I’m sharing the window boxes in bloom and summer garden flowers
around the Potting Shed!
Photo heavy post ahead, so grab something cool to drink and get comfy. :)
The window boxes were planted with an assortment of sun-loving annuals after our frost date in mid April.
They’re filled with petunias, Blackie sweet potato vine and coleus,
for colorful foliage that will be showy long after the petunias fade.
Endless Summer Hydrangeas are blooming!
You can see in the photo above that the ones planted in a pot are pink,
while the ones in the ground are blue.
Endless Summer Hydrangeas are a re-blooming bigleaf variety of hydrangea
(Hydrangea macrophylla) that can be blue or pink depending on your soil’s pH level,
turning blue in acidic soil and pink in alkaline soil.
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I highly recommend planting an Endless Summer Hydrangea if you have room in your landscape.
They mature to 3 – 5 feet in height and width and are hardy in USDA zones 4 – 9.
Note: For new gardeners, a USDA Plant Hardiness Zone Map is the standard by which gardeners can determine which plants are most likely to thrive at a location. You can look up your hardiness zone by zipcode, here.
Hydrangeas need sun to bloom, preferring morning sun with afternoon shade,
especially in the hot and humid South. . .just like me. ;)
For blues and purples, the soil pH should be between 5.5 to 5.8.
Use a 3-in-1 Meter to determine your soil’s pH.
You can amend your soil to become more acidic by adding composted oak leaves,
pine needles and coffee grounds, or for quicker results,
use a soil acidifier product with Aluminum Sulphate,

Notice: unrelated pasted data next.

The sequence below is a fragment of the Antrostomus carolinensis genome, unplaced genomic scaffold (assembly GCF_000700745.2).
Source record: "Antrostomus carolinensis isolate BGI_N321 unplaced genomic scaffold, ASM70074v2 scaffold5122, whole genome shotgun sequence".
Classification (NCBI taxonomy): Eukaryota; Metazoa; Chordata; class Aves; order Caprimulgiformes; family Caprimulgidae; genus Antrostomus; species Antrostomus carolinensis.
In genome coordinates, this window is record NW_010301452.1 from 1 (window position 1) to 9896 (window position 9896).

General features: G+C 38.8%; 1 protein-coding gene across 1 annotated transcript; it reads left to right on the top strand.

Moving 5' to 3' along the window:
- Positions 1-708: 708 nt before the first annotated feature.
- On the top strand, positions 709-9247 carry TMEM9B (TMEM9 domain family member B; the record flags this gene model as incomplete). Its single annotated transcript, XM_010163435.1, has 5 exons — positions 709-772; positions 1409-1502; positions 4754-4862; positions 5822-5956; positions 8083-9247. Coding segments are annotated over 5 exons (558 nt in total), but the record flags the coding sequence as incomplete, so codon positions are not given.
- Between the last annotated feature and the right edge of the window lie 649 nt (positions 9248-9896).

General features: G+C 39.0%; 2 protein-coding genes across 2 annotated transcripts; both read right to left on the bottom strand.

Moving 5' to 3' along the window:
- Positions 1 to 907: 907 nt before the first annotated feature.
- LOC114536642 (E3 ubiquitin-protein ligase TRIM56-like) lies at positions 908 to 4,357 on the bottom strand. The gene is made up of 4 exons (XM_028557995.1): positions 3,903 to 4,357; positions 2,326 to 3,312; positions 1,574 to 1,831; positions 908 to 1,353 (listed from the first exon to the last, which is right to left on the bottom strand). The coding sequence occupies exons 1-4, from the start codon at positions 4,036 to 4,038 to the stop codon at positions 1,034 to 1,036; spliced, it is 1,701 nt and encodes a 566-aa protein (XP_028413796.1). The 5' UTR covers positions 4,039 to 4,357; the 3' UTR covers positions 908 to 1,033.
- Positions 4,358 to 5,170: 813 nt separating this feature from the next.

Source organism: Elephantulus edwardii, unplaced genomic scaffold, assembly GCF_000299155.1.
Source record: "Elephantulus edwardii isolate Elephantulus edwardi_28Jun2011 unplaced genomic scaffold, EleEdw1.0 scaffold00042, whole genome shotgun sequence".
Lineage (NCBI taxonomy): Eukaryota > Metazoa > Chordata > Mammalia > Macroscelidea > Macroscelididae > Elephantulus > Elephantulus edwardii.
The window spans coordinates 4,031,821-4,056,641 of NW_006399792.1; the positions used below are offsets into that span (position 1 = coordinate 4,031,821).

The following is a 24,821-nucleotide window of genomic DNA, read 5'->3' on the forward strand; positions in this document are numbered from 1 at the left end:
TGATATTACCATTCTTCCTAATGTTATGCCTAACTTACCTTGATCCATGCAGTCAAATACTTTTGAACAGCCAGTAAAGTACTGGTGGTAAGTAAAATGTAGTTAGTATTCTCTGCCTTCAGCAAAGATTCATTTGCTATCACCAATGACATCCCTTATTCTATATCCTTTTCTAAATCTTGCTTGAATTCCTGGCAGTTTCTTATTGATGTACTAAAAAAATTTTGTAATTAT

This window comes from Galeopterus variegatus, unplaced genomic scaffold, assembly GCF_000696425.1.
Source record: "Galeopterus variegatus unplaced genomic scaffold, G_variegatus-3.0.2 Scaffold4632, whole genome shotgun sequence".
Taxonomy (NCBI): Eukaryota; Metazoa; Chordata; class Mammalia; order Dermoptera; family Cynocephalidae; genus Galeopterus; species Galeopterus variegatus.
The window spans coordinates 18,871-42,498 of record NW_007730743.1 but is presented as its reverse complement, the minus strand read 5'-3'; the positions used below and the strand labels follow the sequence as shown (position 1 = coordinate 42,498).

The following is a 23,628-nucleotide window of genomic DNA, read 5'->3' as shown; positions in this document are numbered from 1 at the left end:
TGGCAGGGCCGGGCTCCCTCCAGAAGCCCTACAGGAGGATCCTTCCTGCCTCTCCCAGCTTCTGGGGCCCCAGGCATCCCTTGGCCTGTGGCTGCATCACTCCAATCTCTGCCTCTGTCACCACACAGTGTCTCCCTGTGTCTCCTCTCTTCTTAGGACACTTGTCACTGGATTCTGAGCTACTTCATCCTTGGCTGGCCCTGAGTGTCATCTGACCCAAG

following the directions on the package to produce blue flowers.
Garden lime will increase soil alkalinity and keep hydrangeas pink in color.
I’m often asked what fertilizer I use on our hydrangeas.
I’ve had great success with Pennington UltraGreen Azalea, Camellia & Rhododendron Plant Food,
formulated for acid-loving plants.
In our zone 7b garden, I apply the fertilizer to the hydrangeas the beginning of March
and give them a second dose in July.
To promote a second flush of blooms, snip off faded flowers, pruning to the first set of leaves.
We’ve had hydrangeas will bloom until frost, which is typically November in North Carolina.
Mid-June is peak daylily season!
You can’t beat daylilies for their reliability,
hardiness and big, colorful blooms in the garden!
The daylily’s botanical name, Hemerocallis, means “beauty for a day”
as each bloom only remains open for a single day. Depending on the variety,
the bloom season can last 30 to 40 days or sometimes longer.
Blooming starts in late spring and can continue into early fall.
Flowers appear on stalks called ‘scapes’, with multiple flowers
blooming on a single scape. Each daylily plant has numerous scapes and
can produce hundreds of flowers in a season.
To keep the plants looking their best,
snap off the spent flowers, taking care not to break off nearby buds.
For best results, plant daylilies where they’ll get six hours or more of direct sunlight each day.
Daylilies will grow in partial shade, but produce fewer flowers.
Daylilies are easy to transplant, quick to multiply and relatively free from pests.
They can be enjoyed as a pop of color in a garden bed among other perennials
or massed together and planted in drifts.
Daylilies will grow for many years with little attention,
but will produce more flowers if they are divided about every 5 years.
Divide daylilies after the plants have finished blooming in late summer or early fall.
To divide, dig up the entire plant and cut or pull the clump apart.
You can keep the divisions larger or you can divide the plant into individual fans.
The fans can then be planted close together to fill in areas of your garden
. Before replanting, trim the foliage back to a height of about 6 inches and cover with 1 to 2 inches of mulch.
Daylilies also attract pollinators, including butterflies, bees and even hummingbirds.
This Eastern Black Swallowtail is enjoying a favorite daylily variety. . .
‘Lake Norman Sunset’ Daylily
I’ll leave you with another Lake Norman Sunset. :)
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